Development of a virtual reality training curriculum for phacoemulsification surgery
Publication: Eye (Lond). 2014 Jan; 28(1):78-84. doi: 10.1038/eye.2013.211.
Training within a proficiency-based virtual reality (VR) curriculum may reduce errors during real surgical procedures. This study used a scientific methodology to develop a VR training curriculum for phacoemulsification surgery (PS).
Patients and methods
Ten novice-(n) (performed <10 cataract operations), 10 intermediate-(i) (50–200), and 10 experienced-(e) (>500) surgeons were recruited. Construct validity was defined as the ability to differentiate between the three levels of experience, based on the simulator-derived metrics for two abstract modules (four tasks) and three procedural modules (five tasks) on a high-fidelity VR simulator. Proficiency measures were based on the performance of experienced surgeons.
Abstract modules demonstrated a ‘ceiling effect’ with construct validity established between groups (n) and (i) but not between groups (i) and (e)—Forceps 1 (46, 87, and 95; P<0.001). Increasing difficulty of task showed significantly reduced performance in (n) but minimal difference for (i) and (e)—Anti-tremor 4 (0, 51, and 59; P<0.001), Forceps 4 (11, 73, and 94; P<0.001). Procedural modules were found to be construct valid between groups (n) and (i) and between groups (i) and (e)—Lens-cracking (0, 22, and 51; P<0.05) and Phaco-quadrants (16, 53, and 87; P<0.05). This was also the case with Capsulorhexis (0, 19, and 63; P<0.05) with the performance decreasing in the (n) and (i) group but improving in the (e) group (0, 55, and 73; P<0.05) and (0, 48, and 76; P<0.05) as task difficulty increased.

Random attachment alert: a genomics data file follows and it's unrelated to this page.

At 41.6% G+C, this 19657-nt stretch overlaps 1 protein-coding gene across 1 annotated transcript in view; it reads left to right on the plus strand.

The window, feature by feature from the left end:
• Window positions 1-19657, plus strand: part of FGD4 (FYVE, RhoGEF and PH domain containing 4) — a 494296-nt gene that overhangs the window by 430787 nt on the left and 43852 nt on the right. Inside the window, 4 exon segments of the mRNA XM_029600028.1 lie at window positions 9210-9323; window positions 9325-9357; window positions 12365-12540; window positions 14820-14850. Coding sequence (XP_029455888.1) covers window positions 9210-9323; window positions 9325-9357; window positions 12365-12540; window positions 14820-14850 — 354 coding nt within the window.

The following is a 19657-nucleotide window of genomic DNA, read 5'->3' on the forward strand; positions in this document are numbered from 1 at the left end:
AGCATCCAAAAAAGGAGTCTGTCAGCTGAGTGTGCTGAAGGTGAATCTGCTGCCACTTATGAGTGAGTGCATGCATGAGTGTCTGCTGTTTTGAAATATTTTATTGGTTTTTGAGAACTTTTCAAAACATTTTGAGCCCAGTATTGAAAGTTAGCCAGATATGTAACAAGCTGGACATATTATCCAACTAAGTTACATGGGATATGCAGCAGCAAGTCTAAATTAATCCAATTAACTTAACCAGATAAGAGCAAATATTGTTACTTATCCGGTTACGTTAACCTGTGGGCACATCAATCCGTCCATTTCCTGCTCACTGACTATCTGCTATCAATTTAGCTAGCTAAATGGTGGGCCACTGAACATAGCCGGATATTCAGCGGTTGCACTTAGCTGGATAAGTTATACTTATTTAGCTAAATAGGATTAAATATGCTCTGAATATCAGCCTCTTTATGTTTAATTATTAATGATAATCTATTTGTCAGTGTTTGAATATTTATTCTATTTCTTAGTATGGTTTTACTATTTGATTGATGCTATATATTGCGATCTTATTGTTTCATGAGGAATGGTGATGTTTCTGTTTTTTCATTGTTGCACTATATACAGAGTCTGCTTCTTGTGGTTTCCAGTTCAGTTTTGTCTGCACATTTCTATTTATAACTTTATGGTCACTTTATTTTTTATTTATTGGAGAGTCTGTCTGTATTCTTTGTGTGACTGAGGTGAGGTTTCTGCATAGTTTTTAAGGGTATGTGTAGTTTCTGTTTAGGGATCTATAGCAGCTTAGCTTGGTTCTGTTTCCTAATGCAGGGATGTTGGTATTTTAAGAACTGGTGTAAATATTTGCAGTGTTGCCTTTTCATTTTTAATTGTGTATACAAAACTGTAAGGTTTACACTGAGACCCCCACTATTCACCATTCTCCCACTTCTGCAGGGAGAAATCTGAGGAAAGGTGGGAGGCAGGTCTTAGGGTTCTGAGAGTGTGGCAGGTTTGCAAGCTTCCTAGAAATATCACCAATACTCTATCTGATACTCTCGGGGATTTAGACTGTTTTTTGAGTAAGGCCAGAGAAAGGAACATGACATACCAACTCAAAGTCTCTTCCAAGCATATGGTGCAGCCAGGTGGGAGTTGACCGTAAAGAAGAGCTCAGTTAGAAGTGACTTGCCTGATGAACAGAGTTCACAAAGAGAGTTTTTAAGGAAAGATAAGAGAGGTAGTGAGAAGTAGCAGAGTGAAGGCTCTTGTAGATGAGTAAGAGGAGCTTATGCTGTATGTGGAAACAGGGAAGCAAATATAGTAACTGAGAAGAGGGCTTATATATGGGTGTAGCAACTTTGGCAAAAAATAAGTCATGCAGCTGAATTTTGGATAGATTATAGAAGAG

Experienced/intermediate benchmark skill levels are defined allowing the development of a proficiency-based VR training curriculum for PS for novices using a structured scientific methodology.